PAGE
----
TitleHow Low-Income Mothers Select and Adapt Recipes and Implications for Promoting Healthy Recipes Online.
Publication TypeJournal Article
Year of Publication2019
AuthorsTobey, LN, Mouzong, C, Angulo, JSenior, Bowman, S, Manore, MM
Date Published02/2019
KeywordsAdult, Child, Cooking, Family, Focus Groups, Food Assistance, Humans, Meals, Middle Aged, Mothers, Nutritive Value, Poverty, Social Marketing

We describe a 5-year (2011⁻2015) qualitative evaluation to refine the content/delivery of the Food Hero social marketing campaign recipes to low-income mothers. Objectives were to: (1) identify characteristics looked for in recipes; (2) determine recipe sources; (3) understand motivation for seeking new recipes and recipe adaptations; and (4) identify recipe website characteristics users valued. Nine focus groups ( = 55) were conducted in Portland, Oregon. Participants (35⁻52 years) were primary caregivers for ≥ one child, the primary household food shoppers/preparers, enrolled in the Supplemental Nutrition Assistance Program (SNAP) and able to speak/read English. Participants reported having "go-to" family recipes and regularly searching online for new recipes, especially those using ingredients available/preferred by family members. Recipe websites with highest appeal were polished and engaging to mothers/children, offered user-ratings/comments and were reachable from search engines. Results identified key recommendations: (1) understand the target audience; (2) aim to add healthy/customizable recipes to family "go-to' recipe rotations and understand the impact of generational influences (e.g. how mothers/grandmothers cooked) on family meals; and (3) create websites that meet target audience criteria. Seeking the target audience's input about the content/delivery of recipes is an important formative step for obesity-prevention projects that include healthy recipes.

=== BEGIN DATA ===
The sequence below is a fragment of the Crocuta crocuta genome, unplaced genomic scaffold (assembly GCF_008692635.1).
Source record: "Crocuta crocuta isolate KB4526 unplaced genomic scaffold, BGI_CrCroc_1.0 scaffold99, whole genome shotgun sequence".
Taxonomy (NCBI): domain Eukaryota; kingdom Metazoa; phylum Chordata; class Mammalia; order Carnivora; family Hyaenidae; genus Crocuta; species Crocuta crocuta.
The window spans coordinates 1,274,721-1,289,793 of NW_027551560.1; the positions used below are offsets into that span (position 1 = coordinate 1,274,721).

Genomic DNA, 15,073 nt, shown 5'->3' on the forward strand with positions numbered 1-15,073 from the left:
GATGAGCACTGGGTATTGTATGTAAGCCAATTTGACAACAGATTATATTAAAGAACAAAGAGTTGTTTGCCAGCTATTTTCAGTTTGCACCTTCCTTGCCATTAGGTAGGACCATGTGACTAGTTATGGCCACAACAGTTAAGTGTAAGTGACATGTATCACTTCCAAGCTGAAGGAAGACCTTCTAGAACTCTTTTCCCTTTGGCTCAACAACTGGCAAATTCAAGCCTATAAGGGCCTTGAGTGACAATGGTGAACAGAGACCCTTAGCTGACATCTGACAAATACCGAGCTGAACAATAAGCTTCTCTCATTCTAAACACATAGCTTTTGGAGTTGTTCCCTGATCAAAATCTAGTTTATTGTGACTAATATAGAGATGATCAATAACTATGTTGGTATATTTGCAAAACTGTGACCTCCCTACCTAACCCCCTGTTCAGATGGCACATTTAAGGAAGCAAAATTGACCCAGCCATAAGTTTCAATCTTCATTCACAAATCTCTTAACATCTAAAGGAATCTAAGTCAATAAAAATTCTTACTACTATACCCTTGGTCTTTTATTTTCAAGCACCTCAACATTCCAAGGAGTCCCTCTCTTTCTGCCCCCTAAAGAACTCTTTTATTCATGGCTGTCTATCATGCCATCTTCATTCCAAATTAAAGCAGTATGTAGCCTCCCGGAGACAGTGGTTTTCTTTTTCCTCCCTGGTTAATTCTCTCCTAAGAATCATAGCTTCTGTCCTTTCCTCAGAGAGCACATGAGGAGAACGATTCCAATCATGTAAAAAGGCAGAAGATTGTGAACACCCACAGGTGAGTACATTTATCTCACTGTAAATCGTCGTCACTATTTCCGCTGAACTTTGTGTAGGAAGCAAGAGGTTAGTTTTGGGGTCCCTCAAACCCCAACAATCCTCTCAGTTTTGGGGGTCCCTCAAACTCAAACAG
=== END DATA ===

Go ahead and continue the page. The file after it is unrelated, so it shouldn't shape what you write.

Alternate JournalNutrients
PubMed ID30764537
PubMed Central IDPMC6412388
Grant List152303.2 / / Oregon Department of Human Services, SNAP-Ed /